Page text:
In 1983…heavy rain fell in the foothills west of Denver with 1.50 inches in 30 minutes at Intercanyon. Heavy rain continued over metro Denver on the 26th with two-day storm totals at many locations ranging from 1.00 to 2.50 inches. Rainfall totaled 1.37 inches at Stapleton International Airport on the 26th.

In 1985…one to two inches of rain fell over metro Denver. At Stapleton International Airport…rainfall totaled 0.93 inches…thunderstorm winds gusted to 44 mph… And 7/10 inch hail was measured. The air mass was unusually cold for the season…and snow fell in the foothills above 8 thousand feet. The high temperature of only 63 degrees on the 26th equaled the record low maximum reading for the date.

 

26

In 1873…there was a great deal of smoke from a large forest fire in the mountains to the southwest of the city and a smaller fire directly to the west.

In 1874…fires at timberline to the west were visible from the city. New and extensive fires were continually started from south to northwest along the ridge line. Carelessness of tourists was the apparent cause of the fires. Large and valuable tracts of timber had already been destroyed.

In 1890…the only thunderstorm of the month produced a trace of rain. A trace of rain also fell on 7 other days. This was the only precipitation recorded during the month… Making it the driest June on record.

In 1893…northwest winds were sustained to 45 mph with gusts to 48 mph.

In 1971…a microburst wind gust to 58 mph was recorded at Stapleton International Airport. Dust devils were sighted.

In 1980…strong gusty thunderstorm winds damaged several mobile homes in Thornton. Thunderstorm winds gusted to 37 mph at Stapleton International Airport.

In 1986…hail piled up 1 1/2 inches deep in Golden Gate Canyon and covered roadways an inch deep in Evergreen.

In 1988…a tornado touched down 2 miles north of Watkins. It was on the ground for 15 minutes and did no reported damage.

In 1989…two inch diameter hail fell at Kassler…1 inch hail at Louviers…and 1 1/2 inch hail at tiny town.

In 1991…high winds…not associated with thunderstorms… Damaged a home in the Green Mountain area. The strong winds picked up a heavy metal and glass table on the deck of a house and threw it into the house. The table was destroyed and the house received considerable damage.

In 1992…3/4 inch diameter hail fell in south Aurora and near Buckley Air National Guard base. Golf ball size hail was reported in Parker.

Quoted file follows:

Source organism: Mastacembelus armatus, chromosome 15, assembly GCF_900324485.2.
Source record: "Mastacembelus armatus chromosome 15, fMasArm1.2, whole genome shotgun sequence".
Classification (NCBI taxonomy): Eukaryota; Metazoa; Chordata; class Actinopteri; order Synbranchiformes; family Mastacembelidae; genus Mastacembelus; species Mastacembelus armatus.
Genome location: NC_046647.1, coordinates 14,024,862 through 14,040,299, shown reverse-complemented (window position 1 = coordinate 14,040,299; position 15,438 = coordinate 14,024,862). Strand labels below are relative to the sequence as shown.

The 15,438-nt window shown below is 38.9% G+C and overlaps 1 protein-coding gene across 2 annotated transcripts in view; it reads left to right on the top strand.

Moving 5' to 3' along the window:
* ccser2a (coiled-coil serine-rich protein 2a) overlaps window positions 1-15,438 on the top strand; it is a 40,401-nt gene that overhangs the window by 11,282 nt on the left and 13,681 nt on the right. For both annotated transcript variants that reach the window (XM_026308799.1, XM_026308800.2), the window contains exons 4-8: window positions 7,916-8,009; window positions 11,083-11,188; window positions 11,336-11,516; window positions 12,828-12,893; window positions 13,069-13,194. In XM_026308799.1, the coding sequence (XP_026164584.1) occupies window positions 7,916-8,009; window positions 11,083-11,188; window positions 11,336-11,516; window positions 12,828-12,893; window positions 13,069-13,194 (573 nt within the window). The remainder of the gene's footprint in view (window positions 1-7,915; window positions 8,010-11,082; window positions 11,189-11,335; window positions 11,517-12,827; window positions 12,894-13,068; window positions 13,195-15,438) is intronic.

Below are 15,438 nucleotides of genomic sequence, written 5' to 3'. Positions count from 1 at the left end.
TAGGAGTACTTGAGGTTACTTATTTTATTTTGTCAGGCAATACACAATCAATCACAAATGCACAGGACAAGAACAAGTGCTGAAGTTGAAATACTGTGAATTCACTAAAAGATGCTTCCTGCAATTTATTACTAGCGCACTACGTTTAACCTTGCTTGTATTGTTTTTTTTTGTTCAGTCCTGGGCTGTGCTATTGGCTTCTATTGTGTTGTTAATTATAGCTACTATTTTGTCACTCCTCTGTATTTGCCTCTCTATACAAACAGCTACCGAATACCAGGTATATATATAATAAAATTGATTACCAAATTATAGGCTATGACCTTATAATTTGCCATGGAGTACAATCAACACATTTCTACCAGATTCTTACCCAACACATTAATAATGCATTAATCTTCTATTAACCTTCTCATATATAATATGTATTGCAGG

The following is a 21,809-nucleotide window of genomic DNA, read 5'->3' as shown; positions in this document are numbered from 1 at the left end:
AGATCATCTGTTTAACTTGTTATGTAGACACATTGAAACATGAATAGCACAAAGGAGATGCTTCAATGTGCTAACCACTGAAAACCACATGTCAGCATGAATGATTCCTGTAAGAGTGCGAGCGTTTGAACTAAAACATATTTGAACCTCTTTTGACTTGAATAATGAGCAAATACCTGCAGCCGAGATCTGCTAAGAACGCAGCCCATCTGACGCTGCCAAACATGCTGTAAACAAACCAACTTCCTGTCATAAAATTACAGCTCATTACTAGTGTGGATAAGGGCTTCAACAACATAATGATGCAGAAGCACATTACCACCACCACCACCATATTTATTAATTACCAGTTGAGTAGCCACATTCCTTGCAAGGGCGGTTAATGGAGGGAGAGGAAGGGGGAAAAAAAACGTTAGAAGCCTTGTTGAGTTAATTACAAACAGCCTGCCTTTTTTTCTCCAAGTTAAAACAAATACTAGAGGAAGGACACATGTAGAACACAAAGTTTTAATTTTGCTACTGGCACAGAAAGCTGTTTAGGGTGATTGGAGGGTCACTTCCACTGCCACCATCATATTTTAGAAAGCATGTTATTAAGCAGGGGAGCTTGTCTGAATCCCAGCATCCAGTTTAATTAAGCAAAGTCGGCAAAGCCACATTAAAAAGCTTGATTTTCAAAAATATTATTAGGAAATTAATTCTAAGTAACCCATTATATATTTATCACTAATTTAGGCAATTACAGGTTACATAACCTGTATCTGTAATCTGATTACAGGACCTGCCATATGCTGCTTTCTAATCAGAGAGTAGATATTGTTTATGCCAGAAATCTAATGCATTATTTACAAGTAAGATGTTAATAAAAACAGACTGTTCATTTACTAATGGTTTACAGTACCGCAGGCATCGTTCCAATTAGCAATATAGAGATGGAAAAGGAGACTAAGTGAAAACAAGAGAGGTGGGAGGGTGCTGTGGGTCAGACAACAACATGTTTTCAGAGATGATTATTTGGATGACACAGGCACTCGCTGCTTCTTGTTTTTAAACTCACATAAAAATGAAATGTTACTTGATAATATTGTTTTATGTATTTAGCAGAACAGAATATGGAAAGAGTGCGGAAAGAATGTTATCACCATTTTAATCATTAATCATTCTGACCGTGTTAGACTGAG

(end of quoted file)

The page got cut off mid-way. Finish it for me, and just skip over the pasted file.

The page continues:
In 1994…the all-time highest recorded temperature in June and the second highest temperature ever recorded in Denver… 104 degrees occurred. This was the hottest day in Denver since August 8…1878…when the temperature reached 105 degrees.

In 2005…strong thunderstorm winds gusting to 58 mph damaged a garage and some nearby trees near Fort Lupton. Winds also gusted to 58 mph near Watkins. Thunderstorm winds gusted to 60 mph near Roggen. Hail to 3/4 inch in diameter was measured in southwest Aurora.

In 2009…severe thunderstorms moving through Denver and the surrounding metro area produced intense thunderstorm winds. At Denver International Airport…a wind gust blew a luggage car into a southwest airlines airplane causing some damage. Peak wind gusts included: 68 mph at Denver International Airport…4 miles west of rocky mountain metropolitan airport and 12.5 miles north of Lowry AFB; 64 mph near Arvada and Parker; and 60 mph in Aurora/cherry.

26-27

In 1965…wind gusts to 38 mph were recorded in downtown Boulder…causing widespread minor damage. A microburst wind gust to 41 mph was recorded at Stapleton International Airport.

27

In 1873…Pikes Peak was hidden from view by smoke from forest fires in the mountains to the southwest of the city.

In 1927…the temperature cooled to a low of only 72 degrees… The all-time record high minimum for the month.

In 1980…lightning injured 4 people on a baseball diamond in Broomfield. The bolt seriously injured the pitcher while also striking (out) the batter…catcher and second baseman.

In 1987…a microburst wind gust to 53 mph was recorded at Stapleton International Airport.

In 1990…the temperature reached a high of 102 degrees… Setting a new record maximum for the date.

In 1993…thunderstorm winds gusted to 60 mph across parts of metro Denver. A wind gust to 50 mph blew over a 30-foot canvas tent at an amusement park southeast of Denver. Fifteen people…mostly children…were injured. Microburst wind gusts to 33 mph were recorded at Stapleton International Airport.

In 2002…heavy rain…up to 3/4 inch…fell across sections of the Hayman burn area near Cheeseman Reservoir. Several forest service roads were washed out and many culverts were plugged by debris.